Why Michael Chiarello Went Spanish In San Francisco

Michael Chiarello strolls into the sixth floor lounge at NYC's Soho House looking more like he's about to appear on a TV show than meet for coffee in a shabby-chic private club. Dressed in an immaculately ironed (yet untucked) button-down, and flashing his trademark half-smile, the chef, entrepreneur and TV star has in fact just returned from an on-camera appearance, plugging his new Lifetime show Supermarket Superstar (the fourth episode airs tonight at 10:30 Eastern). Hosted by former wrestling star (and ex-George Clooney flame) Stacy Keibler, the competition series aims to find new food-product entrepreneurs, kind of like a Shark Tank for food, as Chiarello puts it.

But while his looks and charm pretty much will him toward TV, Chiarello's actually deeper than most of what you find on the dial. The chef and restaurateur behind beloved Napa Valley spot Bottega has successfully transitioned into organic farming to launch a winery, and founded the smartly appointed lifestyle brand NapaStyle. Chiarello is a thinking man's chef and a worldly gentleman with a clear sense of how to set goals and achieve them. When I ask him how he maintains such a cool façade when he has so many projects buzzing along simultaneously, he grows dead-serious:

"Well, I am here with you right now," he says. "When I am here, I work very hard on being present and I fight the urge of multi-tasking. People say, 'I emailed you! I texted you...twice! I Instagrammed you! You didn't get back to me!' Well, you're right! Now, how can I help you?"

Despite the plethora of projects, Chiarello remains passionate about restaurants. Here, he discusses the inspiration behind the just-opened restaurant Coqueta, his first venture into Spanish cuisine and his entry into San Francisco. He also talks Bottega, Supermarket Superstar and more in the latest FR Interview.

Let's talk about going into the San Francisco restaurant market. What made you want to open Coqueta there rather than closer to home in Napa?

I looked in Napa. I think what that type of dining needs is a really vibrant and public social scene. People spend a lot of time in their homes in Napa Valley. In San Francisco, like in Europe, people's homes and apartments are smaller. You sleep there but you go out for coffee and lunch and out after work and such. I love that about San Francisco.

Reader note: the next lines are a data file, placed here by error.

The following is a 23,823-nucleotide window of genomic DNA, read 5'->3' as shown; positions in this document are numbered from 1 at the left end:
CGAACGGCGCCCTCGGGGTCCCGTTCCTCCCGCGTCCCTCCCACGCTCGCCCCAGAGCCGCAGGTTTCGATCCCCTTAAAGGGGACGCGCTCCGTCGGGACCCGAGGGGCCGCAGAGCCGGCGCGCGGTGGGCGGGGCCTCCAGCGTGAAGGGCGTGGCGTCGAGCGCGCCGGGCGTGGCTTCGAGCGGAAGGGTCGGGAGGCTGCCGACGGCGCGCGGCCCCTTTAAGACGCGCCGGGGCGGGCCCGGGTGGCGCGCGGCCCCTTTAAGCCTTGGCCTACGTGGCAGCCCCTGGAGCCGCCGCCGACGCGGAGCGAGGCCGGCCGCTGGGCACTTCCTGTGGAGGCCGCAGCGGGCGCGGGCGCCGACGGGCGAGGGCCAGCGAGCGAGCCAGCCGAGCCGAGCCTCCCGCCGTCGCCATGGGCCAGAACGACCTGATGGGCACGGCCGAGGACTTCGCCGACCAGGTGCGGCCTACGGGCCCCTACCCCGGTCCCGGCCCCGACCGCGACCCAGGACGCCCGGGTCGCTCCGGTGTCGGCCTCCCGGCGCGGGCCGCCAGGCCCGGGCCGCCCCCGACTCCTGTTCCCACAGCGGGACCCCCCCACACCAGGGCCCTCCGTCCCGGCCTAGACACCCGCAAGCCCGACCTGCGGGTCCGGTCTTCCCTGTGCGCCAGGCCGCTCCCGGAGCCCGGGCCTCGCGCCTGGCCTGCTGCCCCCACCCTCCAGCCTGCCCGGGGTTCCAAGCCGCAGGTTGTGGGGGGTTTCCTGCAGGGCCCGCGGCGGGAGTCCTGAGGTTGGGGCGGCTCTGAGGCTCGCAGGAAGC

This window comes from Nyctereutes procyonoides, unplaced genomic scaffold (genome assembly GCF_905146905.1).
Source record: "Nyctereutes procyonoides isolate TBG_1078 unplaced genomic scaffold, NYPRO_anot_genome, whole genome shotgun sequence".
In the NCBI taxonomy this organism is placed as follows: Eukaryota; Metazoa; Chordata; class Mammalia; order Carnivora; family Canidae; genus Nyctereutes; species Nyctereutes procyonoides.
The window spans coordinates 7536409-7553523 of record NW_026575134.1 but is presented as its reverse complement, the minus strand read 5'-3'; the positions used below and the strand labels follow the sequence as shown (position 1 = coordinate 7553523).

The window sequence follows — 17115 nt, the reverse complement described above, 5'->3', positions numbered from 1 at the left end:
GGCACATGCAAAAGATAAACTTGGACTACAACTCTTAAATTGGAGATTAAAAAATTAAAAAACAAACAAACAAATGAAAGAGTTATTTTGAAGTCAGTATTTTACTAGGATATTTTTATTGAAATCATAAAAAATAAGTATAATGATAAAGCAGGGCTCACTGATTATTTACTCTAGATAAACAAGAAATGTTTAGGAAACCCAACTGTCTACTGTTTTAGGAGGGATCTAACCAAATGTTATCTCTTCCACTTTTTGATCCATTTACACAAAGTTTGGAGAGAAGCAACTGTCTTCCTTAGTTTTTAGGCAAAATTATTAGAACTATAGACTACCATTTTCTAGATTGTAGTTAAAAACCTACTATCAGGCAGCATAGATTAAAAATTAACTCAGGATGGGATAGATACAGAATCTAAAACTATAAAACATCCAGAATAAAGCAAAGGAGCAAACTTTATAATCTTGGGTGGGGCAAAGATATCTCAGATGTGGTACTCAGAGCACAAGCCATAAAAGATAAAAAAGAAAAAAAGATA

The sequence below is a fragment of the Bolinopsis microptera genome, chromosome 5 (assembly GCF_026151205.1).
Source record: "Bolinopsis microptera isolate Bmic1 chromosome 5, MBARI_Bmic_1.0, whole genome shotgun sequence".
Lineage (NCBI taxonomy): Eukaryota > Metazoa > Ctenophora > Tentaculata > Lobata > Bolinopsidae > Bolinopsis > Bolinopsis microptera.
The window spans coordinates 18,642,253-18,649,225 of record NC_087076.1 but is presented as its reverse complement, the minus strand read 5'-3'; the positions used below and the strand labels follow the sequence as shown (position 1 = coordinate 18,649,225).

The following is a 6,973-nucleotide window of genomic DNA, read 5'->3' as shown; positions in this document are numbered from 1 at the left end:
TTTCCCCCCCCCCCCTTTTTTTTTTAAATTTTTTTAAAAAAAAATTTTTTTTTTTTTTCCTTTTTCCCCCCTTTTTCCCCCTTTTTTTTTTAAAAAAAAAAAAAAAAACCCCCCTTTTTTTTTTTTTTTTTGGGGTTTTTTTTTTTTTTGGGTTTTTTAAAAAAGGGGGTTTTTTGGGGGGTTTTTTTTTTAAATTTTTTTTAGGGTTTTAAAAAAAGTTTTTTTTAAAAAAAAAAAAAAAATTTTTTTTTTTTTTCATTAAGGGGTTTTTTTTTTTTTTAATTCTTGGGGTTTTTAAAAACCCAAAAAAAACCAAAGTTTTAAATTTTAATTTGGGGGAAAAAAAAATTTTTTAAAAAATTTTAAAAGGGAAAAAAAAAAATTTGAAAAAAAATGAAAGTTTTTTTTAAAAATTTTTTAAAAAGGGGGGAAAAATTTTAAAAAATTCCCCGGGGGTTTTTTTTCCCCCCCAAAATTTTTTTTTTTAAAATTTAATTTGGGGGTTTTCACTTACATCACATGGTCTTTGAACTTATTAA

What were your motivations for going Spanish with the cuisine?

In 1987, When I opened Tra Vigne, Italian food was at the same raw stage of development as Spanish food is today. A couple handfuls of talented and passionate people working on something more macroregional. It changed the way Americans think about Italian food and I had a chance to be a part of that.

So, Spanish is the new Italian?

It takes long blocks of time for traveling patterns to change. I read all the time, "Peruvian cuisine is the next big thing!" and I hope so, because it's a brilliant culture, but there are not enough American travelers to bring back that passion. My customers in the '80s were learning about how to live under the Tuscan sun, starting with Florence and Tuscany – where the word "Tuscan" became part of our everyday language — and then Venice and Rome and Milan.

Right, so now we're starting to explore Spain beyond the obvious?

A few years ago, [Americans] started to go to Barcelona, which is the new Florence to me: The iconic place where everyone in the know is starting to go. Now, everybody that I know has already been to Barcelona and is going to San Sebastian or Valencia. I think that the avant-garde had a lot to do with not necessarily just avant-garde cooking, but with this concept of the excitement going on in Spain — with there being something to see.

Did you ever go to elBulli?

It was a deeply personal restaurant. We talk all the time about the difference between taste and flavor – that something that tastes good isn't enough. Flavor is the stimulation: it's your emotional, historical, intellectual charge to something. In this case, it was intellectual. In the early days there, it was taking food that everybody understood and presenting it in ways that they wouldn't imagine it. That's always been a recipe for success and that was blown up.

OK, so you started La Coqueta. What does the name mean?

It means "a flirtation" or "infatuation." It was my midlife crisis. You say, "What am I going to do with my life?" Some guys go and get a Porsche and a 30-year-old wife and some go back to college and get a degree in something that they really wanted to learn. This is my going back to college. As a chef, I've been doing Italian food — except for one time — my entire career. This part of my mind that opened back up was the same part of my mind that opened in the '80s. I built on top of what I learned in the '80s and found myself rethinking an idea of Bottega 2.0. I think you have to have a fear — I don't know if fear is the right word — to wake you up in the middle of the night wondering if they will like it or not.